Parisian Love (Louis J. Gasnier, 1925)
- Utterly dreadful silent about common thief Clara Bow and her educated lover (PFA Player of the Year, Gareth Bale) who try to rob a house, only to find - well, I'm not really sure where to begin, as everything that happens after that is so completely preposterous. After Bale saves his life, their target takes him in as his "prisoner" and sets him up with a new girlfriend. Bow pretends to be a maid at the house for a day, then goes home and almost gets murdered. Having beaten up her assailant, she exits by a window just seconds before her lover returns; in disappointment, he decides to immediately leave the country, and so it goes on, as if it were all being made up on the spot. The film is characterised not only by those ludicrous, arbitrary plot developments, but by jarring shifts in tone (one minute a heavy-set old women is trying to strangle Bow to death, the next we're supposed to be chuckling at her tipsy antics?), hammy acting and terrible comic relief, while it's all so primitive in style that it could easily have been made a full decade earlier. Gasnier went on to direct Reefer Madness - well of course he did. The film's sole selling point is Bow's performance: the iconic star is fairly good - if markedly underused in the first half - and offers a nice dance and a strong sequence where she outwits a cop, though when the film lurches into laughable melodrama for its climax, her acting is almost as bad as the rest of them. Bow was a great star - one of the greatest - but it's a lousy picture, boring as hell; just watch Mantrap instead. (1)


The Plastic Age (Wesley Ruggles, 1925) - A simple, charming campus romance, with an ace up its sleeve: the unimpeachable Miss Clara Bow. The Plastic Age - a 20s euphemism for youth (youth-phemism?) - reunites the leads of the hopeless Parisian Love to altogether more successful ends: Donald Keith is a naive fresher who heads to college dreaming of track glory, but is sidetracked by a goal of another sort, in the shapely shape of Bow. Keith is OK as the clean-cut hero, but it's Bow's show all the way, another example of her unique talent, in a role that asks her to be flirty, flighty and real. Her character - a terrifyingly seductive flapper reformed in the face of goodness - enters every scene either horny or in love, two modes that she plays as convincingly and all-consumedly as any actress I've ever seen. The film begins in a comic vein, very easy-to-take, but serving up gags that are variously impenetrable to modern minds, curiously feeble or must have been old-hat even then: certainly there's nothing here to worry the silent high-point of the college comedy - Harold Lloyd's The Freshman - or even Keaton's College. Then the movie shifts tack, adopting an overbearing preachiness, allied to a very Hollywood duplicitousness that verges on the absurd. There should be a title card that reads: "Hey-hey, catch a load of these sexy laydeez, aren't they a disgrace and a danger to modern society?" And, finally, the film serves up the obligatory American football finale, which is pretty rousing, despite the imperfections of its staging.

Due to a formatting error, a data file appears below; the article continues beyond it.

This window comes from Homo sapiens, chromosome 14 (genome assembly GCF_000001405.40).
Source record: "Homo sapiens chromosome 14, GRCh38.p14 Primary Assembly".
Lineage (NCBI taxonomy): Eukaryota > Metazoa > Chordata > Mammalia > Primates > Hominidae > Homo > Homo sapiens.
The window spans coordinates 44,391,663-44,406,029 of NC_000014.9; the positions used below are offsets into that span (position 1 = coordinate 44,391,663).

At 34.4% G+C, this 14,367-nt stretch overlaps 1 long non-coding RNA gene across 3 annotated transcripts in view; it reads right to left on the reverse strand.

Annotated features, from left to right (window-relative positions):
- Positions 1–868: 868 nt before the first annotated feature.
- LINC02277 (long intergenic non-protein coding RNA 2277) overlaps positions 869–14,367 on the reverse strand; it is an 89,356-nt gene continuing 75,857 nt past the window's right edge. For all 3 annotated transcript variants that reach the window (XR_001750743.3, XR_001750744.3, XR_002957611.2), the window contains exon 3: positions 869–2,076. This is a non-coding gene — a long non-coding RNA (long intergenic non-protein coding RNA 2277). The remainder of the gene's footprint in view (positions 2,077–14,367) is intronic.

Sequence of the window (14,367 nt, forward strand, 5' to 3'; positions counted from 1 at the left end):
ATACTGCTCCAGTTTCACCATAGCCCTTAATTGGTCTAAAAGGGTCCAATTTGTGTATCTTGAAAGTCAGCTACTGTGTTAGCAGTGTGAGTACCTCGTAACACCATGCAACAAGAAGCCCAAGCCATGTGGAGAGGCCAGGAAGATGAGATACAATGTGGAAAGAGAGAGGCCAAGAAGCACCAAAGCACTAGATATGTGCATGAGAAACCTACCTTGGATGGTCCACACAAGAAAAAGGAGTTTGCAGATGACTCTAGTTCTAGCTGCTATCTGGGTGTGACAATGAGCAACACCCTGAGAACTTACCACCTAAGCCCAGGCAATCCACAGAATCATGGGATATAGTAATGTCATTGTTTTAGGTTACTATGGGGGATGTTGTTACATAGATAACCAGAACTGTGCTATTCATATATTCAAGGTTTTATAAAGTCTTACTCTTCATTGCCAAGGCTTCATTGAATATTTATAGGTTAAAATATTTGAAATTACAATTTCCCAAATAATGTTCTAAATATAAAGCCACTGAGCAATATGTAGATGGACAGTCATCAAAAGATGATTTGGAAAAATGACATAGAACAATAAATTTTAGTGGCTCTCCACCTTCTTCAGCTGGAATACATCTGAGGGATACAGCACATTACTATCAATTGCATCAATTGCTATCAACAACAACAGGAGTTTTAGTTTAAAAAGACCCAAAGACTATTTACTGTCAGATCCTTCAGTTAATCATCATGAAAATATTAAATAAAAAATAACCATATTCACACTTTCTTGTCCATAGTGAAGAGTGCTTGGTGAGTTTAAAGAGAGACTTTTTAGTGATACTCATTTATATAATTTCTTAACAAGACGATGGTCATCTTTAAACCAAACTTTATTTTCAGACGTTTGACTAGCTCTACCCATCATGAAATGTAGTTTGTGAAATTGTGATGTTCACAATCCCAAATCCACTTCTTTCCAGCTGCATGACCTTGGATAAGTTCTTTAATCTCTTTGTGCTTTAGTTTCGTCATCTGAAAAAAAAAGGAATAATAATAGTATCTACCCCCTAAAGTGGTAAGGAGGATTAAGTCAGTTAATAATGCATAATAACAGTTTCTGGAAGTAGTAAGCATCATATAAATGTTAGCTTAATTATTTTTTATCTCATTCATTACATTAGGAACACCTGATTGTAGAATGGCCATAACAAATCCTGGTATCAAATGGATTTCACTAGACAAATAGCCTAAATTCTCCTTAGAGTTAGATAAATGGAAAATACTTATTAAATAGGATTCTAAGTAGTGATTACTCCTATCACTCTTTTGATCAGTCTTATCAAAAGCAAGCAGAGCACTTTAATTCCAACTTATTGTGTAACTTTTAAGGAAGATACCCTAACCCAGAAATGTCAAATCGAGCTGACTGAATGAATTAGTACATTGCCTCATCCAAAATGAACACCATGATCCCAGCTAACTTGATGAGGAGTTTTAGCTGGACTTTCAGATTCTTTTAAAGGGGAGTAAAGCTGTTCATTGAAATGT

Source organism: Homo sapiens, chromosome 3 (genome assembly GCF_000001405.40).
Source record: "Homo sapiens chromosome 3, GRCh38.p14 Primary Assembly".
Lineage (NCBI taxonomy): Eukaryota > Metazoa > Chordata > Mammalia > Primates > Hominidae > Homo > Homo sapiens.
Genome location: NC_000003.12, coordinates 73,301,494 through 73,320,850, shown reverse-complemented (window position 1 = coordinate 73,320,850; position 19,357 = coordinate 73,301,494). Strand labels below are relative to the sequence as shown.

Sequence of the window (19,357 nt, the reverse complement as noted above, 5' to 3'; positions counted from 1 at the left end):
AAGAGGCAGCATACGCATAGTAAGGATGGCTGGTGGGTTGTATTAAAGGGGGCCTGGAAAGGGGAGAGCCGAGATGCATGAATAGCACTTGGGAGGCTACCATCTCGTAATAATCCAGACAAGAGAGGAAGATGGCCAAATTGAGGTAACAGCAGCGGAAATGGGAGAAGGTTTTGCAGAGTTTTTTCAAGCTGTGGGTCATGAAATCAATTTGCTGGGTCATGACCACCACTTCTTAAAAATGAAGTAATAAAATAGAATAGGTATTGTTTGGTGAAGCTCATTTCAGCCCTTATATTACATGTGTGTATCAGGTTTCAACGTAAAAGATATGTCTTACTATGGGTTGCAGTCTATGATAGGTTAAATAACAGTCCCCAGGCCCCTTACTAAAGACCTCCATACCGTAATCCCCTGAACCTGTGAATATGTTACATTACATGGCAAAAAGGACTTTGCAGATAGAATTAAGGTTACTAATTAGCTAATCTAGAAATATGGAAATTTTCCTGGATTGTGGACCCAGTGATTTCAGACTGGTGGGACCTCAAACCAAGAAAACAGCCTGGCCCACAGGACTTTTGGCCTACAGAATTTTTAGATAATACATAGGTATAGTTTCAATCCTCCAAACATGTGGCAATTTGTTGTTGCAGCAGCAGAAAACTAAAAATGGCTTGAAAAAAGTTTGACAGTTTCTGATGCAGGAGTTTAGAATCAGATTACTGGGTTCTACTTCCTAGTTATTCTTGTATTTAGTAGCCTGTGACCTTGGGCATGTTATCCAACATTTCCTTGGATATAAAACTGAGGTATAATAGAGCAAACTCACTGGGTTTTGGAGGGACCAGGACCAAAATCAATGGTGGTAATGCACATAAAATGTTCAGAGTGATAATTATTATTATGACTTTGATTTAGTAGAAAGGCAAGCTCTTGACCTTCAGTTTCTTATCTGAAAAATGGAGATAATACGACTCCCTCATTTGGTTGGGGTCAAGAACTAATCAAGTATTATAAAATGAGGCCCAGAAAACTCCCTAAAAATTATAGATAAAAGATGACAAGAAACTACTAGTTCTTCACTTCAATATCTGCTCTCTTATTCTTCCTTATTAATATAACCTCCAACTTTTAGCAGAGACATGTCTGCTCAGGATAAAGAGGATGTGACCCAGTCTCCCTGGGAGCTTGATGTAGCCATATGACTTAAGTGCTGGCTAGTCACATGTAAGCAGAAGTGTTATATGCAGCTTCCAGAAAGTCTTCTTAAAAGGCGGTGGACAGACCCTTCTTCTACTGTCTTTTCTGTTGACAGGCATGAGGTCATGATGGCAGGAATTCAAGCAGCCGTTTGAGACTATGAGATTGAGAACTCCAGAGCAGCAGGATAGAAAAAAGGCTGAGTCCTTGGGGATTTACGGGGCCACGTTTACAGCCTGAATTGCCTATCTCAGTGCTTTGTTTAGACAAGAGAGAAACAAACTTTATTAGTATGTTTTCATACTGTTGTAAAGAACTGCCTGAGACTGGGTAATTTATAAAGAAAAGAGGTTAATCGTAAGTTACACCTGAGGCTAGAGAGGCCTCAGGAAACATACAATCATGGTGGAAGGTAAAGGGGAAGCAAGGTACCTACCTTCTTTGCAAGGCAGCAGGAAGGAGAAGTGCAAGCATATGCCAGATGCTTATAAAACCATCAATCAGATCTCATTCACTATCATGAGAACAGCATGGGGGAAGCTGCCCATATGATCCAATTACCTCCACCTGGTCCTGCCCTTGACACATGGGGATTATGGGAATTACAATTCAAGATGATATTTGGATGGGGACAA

What I like most about the film, aside from Bow's preposterously good performance, is its unfailingly sweet nature. Though it does tend to club us over the head with its message, I admire its belief that self-sacrifice of all kinds can be a powerful weapon, and that good, mild-mannered men aren't always trampled in the dirt. Yes, Keith brawls in a speakeasy and proves his love for Bow by twatting someone in the head, but then there's that lovely speech she does in between those two acts of violence, giving him up because she doesn't want to change him. And that's something precious. The film is also an interesting snapshot of campus culture between the wars, has an American footballer whose party piece is throwing himself onto his arse, and offers considerable curiosity value for star-spotters. The villain is a young Gilbert Roland (who would start an affair with Bow during filming), David Butler - one of the best comedy directors of subsequent decades - has a supporting role as a sports coach, and superstars-to-be Clark Gable, his future wife Carole Lombard, and the great Janet Gaynor appear in bit-parts as students. That's Gable smirking behind Butler's left-shoulder as he gives his charges a dressing down. In an objective sense, The Plastic Age has its definite drawbacks: it isn't funny enough to be a comedy, and its drama is beset by a certain sanctimoniousness. But it's very entertaining, has a good heart, and boasts another in a long line of classic Clara Bow performances: her love interest so charismatic and appealing that she sucks the attention away from everyone else in the picture each time she appears, while lending real weight, emotion and dizzying charm to that wonderful ending. And who can dislike a film that describes an attractive woman as "the real 'hotsy-totsy'"? (3)